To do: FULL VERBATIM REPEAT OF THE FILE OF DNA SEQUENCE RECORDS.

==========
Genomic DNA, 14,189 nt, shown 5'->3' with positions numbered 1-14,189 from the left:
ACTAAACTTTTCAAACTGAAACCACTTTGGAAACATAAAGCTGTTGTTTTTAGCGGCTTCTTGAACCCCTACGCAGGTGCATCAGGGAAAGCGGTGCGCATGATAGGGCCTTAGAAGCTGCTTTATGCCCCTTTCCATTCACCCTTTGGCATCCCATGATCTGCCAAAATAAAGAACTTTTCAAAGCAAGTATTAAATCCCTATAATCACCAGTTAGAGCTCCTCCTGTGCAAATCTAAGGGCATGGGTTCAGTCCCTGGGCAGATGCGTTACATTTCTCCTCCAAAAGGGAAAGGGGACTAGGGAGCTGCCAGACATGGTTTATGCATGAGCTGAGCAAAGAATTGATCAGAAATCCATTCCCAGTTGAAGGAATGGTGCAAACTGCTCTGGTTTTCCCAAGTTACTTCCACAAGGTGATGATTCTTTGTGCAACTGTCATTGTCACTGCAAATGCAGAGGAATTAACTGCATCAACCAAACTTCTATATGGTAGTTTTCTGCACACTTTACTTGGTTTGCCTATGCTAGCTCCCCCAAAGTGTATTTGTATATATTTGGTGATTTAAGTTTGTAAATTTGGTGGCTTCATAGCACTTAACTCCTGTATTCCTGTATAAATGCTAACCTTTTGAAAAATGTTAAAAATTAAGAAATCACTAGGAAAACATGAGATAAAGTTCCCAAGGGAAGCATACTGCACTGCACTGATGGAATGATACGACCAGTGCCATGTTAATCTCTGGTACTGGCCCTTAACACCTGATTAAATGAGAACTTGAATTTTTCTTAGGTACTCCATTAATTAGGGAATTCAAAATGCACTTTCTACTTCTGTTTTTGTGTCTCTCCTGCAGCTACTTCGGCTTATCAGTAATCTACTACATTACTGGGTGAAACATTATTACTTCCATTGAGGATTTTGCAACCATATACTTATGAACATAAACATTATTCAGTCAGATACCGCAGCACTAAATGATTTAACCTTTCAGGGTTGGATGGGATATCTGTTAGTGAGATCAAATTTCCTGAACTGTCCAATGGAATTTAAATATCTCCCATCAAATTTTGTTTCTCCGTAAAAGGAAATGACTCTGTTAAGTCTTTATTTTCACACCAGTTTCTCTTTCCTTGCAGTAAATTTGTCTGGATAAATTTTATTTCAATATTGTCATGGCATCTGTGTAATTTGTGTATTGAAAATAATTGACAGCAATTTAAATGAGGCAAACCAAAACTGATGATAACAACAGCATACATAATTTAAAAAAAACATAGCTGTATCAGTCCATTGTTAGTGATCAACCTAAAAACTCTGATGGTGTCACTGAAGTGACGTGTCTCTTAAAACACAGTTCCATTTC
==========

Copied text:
Genomic DNA, 14,189 nt, shown 5'->3' with positions numbered 1-14,189 from the left:
ACTAAACTTTTCAAACTGAAACCACTTTGGAAACATAAAGCTGTTGTTTTTAGCGGCTTCTTGAACCCCTACGCAGGTGCATCAGGGAAAGCGGTGCGCATGATAGGGCCTTAGAAGCTGCTTTATGCCCCTTTCCATTCACCCTTTGGCATCCCATGATCTGCCAAAATAAAGAACTTTTCAAAGCAAGTATTAAATCCCTATAATCACCAGTTAGAGCTCCTCCTGTGCAAATCTAAGGGCATGGGTTCAGTCCCTGGGCAGATGCGTTACATTTCTCCTCCAAAAGGGAAAGGGGACTAGGGAGCTGCCAGACATGGTTTATGCATGAGCTGAGCAAAGAATTGATCAGAAATCCATTCCCAGTTGAAGGAATGGTGCAAACTGCTCTGGTTTTCCCAAGTTACTTCCACAAGGTGATGATTCTTTGTGCAACTGTCATTGTCACTGCAAATGCAGAGGAATTAACTGCATCAACCAAACTTCTATATGGTAGTTTTCTGCACACTTTACTTGGTTTGCCTATGCTAGCTCCCCCAAAGTGTATTTGTATATATTTGGTGATTTAAGTTTGTAAATTTGGTGGCTTCATAGCACTTAACTCCTGTATTCCTGTATAAATGCTAACCTTTTGAAAAATGTTAAAAATTAAGAAATCACTAGGAAAACATGAGATAAAGTTCCCAAGGGAAGCATACTGCACTGCACTGATGGAATGATACGACCAGTGCCATGTTAATCTCTGGTACTGGCCCTTAACACCTGATTAAATGAGAACTTGAATTTTTCTTAGGTACTCCATTAATTAGGGAATTCAAAATGCACTTTCTACTTCTGTTTTTGTGTCTCTCCTGCAGCTACTTCGGCTTATCAGTAATCTACTACATTACTGGGTGAAACATTATTACTTCCATTGAGGATTTTGCAACCATATACTTATGAACATAAACATTATTCAGTCAGATACCGCAGCACTAAATGATTTAACCTTTCAGGGTTGGATGGGATATCTGTTAGTGAGATCAAATTTCCTGAACTGTCCAATGGAATTTAAATATCTCCCATCAAATTTTGTTTCTCCGTAAAAGGAAATGACTCTGTTAAGTCTTTATTTTCACACCAGTTTCTCTTTCCTTGCAGTAAATTTGTCTGGATAAATTTTATTTCAATATTGTCATGGCATCTGTGTAATTTGTGTATTGAAAATAATTGACAGCAATTTAAATGAGGCAAACCAAAACTGATGATAACAACAGCATACATAATTTAAAAAAAACATAGCTGTATCAGTCCATTGTTAGTGATCAACCTAAAAACTCTGATGGTGTCACTGAAGTGACGTGTCTCTTAAAACACAGTTCCATTTC